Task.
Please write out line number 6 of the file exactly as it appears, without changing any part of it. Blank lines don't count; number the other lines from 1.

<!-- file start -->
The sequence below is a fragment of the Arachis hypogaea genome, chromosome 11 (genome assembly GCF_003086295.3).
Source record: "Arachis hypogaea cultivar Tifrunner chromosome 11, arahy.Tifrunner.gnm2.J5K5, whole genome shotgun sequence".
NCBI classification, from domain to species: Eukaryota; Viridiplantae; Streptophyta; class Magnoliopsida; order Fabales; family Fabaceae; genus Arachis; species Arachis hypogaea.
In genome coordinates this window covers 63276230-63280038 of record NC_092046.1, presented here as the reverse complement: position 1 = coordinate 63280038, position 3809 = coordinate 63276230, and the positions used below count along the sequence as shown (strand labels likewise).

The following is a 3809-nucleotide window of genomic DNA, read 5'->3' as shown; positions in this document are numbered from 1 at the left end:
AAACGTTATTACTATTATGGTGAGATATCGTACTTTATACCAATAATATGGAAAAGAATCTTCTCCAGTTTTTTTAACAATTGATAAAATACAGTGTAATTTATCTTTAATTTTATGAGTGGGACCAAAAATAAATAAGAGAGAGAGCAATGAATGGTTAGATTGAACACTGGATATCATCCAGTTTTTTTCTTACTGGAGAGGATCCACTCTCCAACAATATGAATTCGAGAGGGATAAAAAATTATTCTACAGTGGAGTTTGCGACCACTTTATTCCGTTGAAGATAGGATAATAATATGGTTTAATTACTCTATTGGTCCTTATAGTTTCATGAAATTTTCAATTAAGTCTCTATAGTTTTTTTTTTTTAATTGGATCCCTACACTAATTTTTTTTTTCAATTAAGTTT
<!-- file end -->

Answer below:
AAACGTTATTACTATTATGGTGAGATATCGTACTTTATACCAATAATATGGAAAAGAATCTTCTCCAGTTTTTTTAACAATTGATAAAATACAGTGTAATTTATCTTTAATTTTATGAGTGGGACCAAAAATAAATAAGAGAGAGAGCAATGAATGGTTAGATTGAACACTGGATATCATCCAGTTTTTTTCTTACTGGAGAGGATCCACTCTCCAACAATATGAATTCGAGAGGGATAAAAAATTATTCTACAGTGGAGTTTGCGACCACTTTATTCCGTTGAAGATAGGATAATAATATGGTTTAATTACTCTATTGGTCCTTATAGTTTCATGAAATTTTCAATTAAGTCTCTATAGTTTTTTTTTTTTAATTGGATCCCTACACTAATTTTTTTTTTCAATTAAGTTT